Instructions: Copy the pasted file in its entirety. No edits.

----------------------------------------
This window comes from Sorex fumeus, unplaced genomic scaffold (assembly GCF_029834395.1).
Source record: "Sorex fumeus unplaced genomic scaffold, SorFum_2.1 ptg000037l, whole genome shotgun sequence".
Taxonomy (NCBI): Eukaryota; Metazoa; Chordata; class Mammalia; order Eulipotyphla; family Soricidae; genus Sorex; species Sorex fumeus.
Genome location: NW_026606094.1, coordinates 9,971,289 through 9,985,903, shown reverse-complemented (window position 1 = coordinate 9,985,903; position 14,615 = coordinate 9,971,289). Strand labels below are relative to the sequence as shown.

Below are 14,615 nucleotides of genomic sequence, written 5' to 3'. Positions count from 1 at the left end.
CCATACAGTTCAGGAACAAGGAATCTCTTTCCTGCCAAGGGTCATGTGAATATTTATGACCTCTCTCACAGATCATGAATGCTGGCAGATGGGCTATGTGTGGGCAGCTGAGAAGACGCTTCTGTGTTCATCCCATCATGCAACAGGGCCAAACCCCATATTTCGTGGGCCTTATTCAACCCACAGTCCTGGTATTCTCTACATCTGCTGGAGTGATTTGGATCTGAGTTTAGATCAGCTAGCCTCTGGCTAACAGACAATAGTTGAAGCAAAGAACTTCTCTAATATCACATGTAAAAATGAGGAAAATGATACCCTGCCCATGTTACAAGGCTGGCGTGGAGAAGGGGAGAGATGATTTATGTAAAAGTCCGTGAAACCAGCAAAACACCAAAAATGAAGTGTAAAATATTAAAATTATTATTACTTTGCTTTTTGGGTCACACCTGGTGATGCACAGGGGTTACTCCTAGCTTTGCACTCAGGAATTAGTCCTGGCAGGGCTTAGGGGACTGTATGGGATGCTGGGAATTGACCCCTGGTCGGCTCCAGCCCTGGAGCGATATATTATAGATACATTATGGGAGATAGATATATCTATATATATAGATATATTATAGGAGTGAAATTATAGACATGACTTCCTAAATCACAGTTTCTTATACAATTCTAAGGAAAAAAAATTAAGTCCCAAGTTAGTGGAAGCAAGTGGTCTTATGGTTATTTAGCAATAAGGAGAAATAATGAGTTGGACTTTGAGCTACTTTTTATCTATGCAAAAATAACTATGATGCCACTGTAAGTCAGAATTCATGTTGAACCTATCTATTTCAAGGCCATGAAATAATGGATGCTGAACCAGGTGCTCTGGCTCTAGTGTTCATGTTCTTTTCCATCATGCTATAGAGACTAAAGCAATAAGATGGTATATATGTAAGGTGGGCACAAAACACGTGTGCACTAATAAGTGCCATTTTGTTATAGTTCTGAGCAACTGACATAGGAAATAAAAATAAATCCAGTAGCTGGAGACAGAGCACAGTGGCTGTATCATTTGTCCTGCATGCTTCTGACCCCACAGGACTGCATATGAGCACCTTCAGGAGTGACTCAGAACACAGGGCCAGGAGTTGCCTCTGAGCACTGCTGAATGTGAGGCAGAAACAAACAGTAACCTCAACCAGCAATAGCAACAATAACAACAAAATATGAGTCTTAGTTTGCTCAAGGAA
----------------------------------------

This window comes from Sorex fumeus, unplaced genomic scaffold (assembly GCF_029834395.1).
Source record: "Sorex fumeus unplaced genomic scaffold, SorFum_2.1 ptg000037l, whole genome shotgun sequence".
Taxonomy (NCBI): Eukaryota; Metazoa; Chordata; class Mammalia; order Eulipotyphla; family Soricidae; genus Sorex; species Sorex fumeus.
Genome location: NW_026606094.1, coordinates 9,971,289 through 9,985,903, shown reverse-complemented (window position 1 = coordinate 9,985,903; position 14,615 = coordinate 9,971,289). Strand labels below are relative to the sequence as shown.

Below are 14,615 nucleotides of genomic sequence, written 5' to 3'. Positions count from 1 at the left end.
CCATACAGTTCAGGAACAAGGAATCTCTTTCCTGCCAAGGGTCATGTGAATATTTATGACCTCTCTCACAGATCATGAATGCTGGCAGATGGGCTATGTGTGGGCAGCTGAGAAGACGCTTCTGTGTTCATCCCATCATGCAACAGGGCCAAACCCCATATTTCGTGGGCCTTATTCAACCCACAGTCCTGGTATTCTCTACATCTGCTGGAGTGATTTGGATCTGAGTTTAGATCAGCTAGCCTCTGGCTAACAGACAATAGTTGAAGCAAAGAACTTCTCTAATATCACATGTAAAAATGAGGAAAATGATACCCTGCCCATGTTACAAGGCTGGCGTGGAGAAGGGGAGAGATGATTTATGTAAAAGTCCGTGAAACCAGCAAAACACCAAAAATGAAGTGTAAAATATTAAAATTATTATTACTTTGCTTTTTGGGTCACACCTGGTGATGCACAGGGGTTACTCCTAGCTTTGCACTCAGGAATTAGTCCTGGCAGGGCTTAGGGGACTGTATGGGATGCTGGGAATTGACCCCTGGTCGGCTCCAGCCCTGGAGCGATATATTATAGATACATTATGGGAGATAGATATATCTATATATATAGATATATTATAGGAGTGAAATTATAGACATGACTTCCTAAATCACAGTTTCTTATACAATTCTAAGGAAAAAAAATTAAGTCCCAAGTTAGTGGAAGCAAGTGGTCTTATGGTTATTTAGCAATAAGGAGAAATAATGAGTTGGACTTTGAGCTACTTTTTATCTATGCAAAAATAACTATGATGCCACTGTAAGTCAGAATTCATGTTGAACCTATCTATTTCAAGGCCATGAAATAATGGATGCTGAACCAGGTGCTCTGGCTCTAGTGTTCATGTTCTTTTCCATCATGCTATAGAGACTAAAGCAATAAGATGGTATATATGTAAGGTGGGCACAAAACACGTGTGCACTAATAAGTGCCATTTTGTTATAGTTCTGAGCAACTGACATAGGAAATAAAAATAAATCCAGTAGCTGGAGACAGAGCACAGTGGCTGTATCATTTGTCCTGCATGCTTCTGACCCCACAGGACTGCATATGAGCACCTTCAGGAGTGACTCAGAACACAGGGCCAGGAGTTGCCTCTGAGCACTGCTGAATGTGAGGCAGAAACAAACAGTAACCTCAACCAGCAATAGCAACAATAACAACAAAATATGAGTCTTAGTTTGCTCAAGGAA